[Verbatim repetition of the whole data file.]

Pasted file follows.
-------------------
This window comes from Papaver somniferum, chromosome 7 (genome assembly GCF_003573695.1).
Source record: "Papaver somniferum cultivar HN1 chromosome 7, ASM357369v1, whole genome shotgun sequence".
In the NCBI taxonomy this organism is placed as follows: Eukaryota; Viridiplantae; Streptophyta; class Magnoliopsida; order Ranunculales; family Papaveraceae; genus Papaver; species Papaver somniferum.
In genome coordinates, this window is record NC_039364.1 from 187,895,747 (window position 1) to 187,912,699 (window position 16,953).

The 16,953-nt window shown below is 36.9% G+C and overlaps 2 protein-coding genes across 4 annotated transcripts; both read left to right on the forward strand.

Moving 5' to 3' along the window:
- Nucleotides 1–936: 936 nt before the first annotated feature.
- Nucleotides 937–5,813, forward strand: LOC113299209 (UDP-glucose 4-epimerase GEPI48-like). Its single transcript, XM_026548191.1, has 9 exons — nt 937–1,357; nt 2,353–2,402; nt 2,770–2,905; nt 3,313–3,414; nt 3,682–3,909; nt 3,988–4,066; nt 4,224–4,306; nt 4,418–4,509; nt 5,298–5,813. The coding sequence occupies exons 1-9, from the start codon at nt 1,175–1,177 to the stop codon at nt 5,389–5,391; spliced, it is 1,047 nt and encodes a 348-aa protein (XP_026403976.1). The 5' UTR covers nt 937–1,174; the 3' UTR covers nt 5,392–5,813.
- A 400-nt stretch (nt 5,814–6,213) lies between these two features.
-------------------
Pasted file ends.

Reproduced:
This window comes from Papaver somniferum, chromosome 7 (genome assembly GCF_003573695.1).
Source record: "Papaver somniferum cultivar HN1 chromosome 7, ASM357369v1, whole genome shotgun sequence".
In the NCBI taxonomy this organism is placed as follows: Eukaryota; Viridiplantae; Streptophyta; class Magnoliopsida; order Ranunculales; family Papaveraceae; genus Papaver; species Papaver somniferum.
In genome coordinates, this window is record NC_039364.1 from 187,895,747 (window position 1) to 187,912,699 (window position 16,953).

The 16,953-nt window shown below is 36.9% G+C and overlaps 2 protein-coding genes across 4 annotated transcripts; both read left to right on the forward strand.

Moving 5' to 3' along the window:
- Nucleotides 1–936: 936 nt before the first annotated feature.
- Nucleotides 937–5,813, forward strand: LOC113299209 (UDP-glucose 4-epimerase GEPI48-like). Its single transcript, XM_026548191.1, has 9 exons — nt 937–1,357; nt 2,353–2,402; nt 2,770–2,905; nt 3,313–3,414; nt 3,682–3,909; nt 3,988–4,066; nt 4,224–4,306; nt 4,418–4,509; nt 5,298–5,813. The coding sequence occupies exons 1-9, from the start codon at nt 1,175–1,177 to the stop codon at nt 5,389–5,391; spliced, it is 1,047 nt and encodes a 348-aa protein (XP_026403976.1). The 5' UTR covers nt 937–1,174; the 3' UTR covers nt 5,392–5,813.
- A 400-nt stretch (nt 5,814–6,213) lies between these two features.